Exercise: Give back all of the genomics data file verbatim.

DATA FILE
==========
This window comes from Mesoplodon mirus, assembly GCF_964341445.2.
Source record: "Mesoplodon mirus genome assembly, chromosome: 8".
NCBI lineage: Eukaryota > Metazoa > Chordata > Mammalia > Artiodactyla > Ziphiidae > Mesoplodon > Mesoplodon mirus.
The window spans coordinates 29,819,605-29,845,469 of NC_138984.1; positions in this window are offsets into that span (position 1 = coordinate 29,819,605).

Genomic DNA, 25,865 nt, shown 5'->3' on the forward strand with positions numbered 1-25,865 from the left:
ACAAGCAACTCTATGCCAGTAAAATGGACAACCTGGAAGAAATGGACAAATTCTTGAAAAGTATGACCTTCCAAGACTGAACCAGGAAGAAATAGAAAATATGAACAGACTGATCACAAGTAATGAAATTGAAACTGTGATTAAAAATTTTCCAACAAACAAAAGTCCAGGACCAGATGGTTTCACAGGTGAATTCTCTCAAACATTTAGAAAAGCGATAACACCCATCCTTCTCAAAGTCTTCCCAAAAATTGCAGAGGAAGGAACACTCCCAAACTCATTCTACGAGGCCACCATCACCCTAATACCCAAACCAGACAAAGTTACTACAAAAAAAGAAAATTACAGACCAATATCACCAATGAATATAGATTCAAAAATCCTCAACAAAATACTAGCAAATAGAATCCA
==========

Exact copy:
This window comes from Mesoplodon mirus, assembly GCF_964341445.2.
Source record: "Mesoplodon mirus genome assembly, chromosome: 8".
NCBI lineage: Eukaryota > Metazoa > Chordata > Mammalia > Artiodactyla > Ziphiidae > Mesoplodon > Mesoplodon mirus.
The window spans coordinates 29,819,605-29,845,469 of NC_138984.1; positions in this window are offsets into that span (position 1 = coordinate 29,819,605).

Genomic DNA, 25,865 nt, shown 5'->3' on the forward strand with positions numbered 1-25,865 from the left:
ACAAGCAACTCTATGCCAGTAAAATGGACAACCTGGAAGAAATGGACAAATTCTTGAAAAGTATGACCTTCCAAGACTGAACCAGGAAGAAATAGAAAATATGAACAGACTGATCACAAGTAATGAAATTGAAACTGTGATTAAAAATTTTCCAACAAACAAAAGTCCAGGACCAGATGGTTTCACAGGTGAATTCTCTCAAACATTTAGAAAAGCGATAACACCCATCCTTCTCAAAGTCTTCCCAAAAATTGCAGAGGAAGGAACACTCCCAAACTCATTCTACGAGGCCACCATCACCCTAATACCCAAACCAGACAAAGTTACTACAAAAAAAGAAAATTACAGACCAATATCACCAATGAATATAGATTCAAAAATCCTCAACAAAATACTAGCAAATAGAATCCA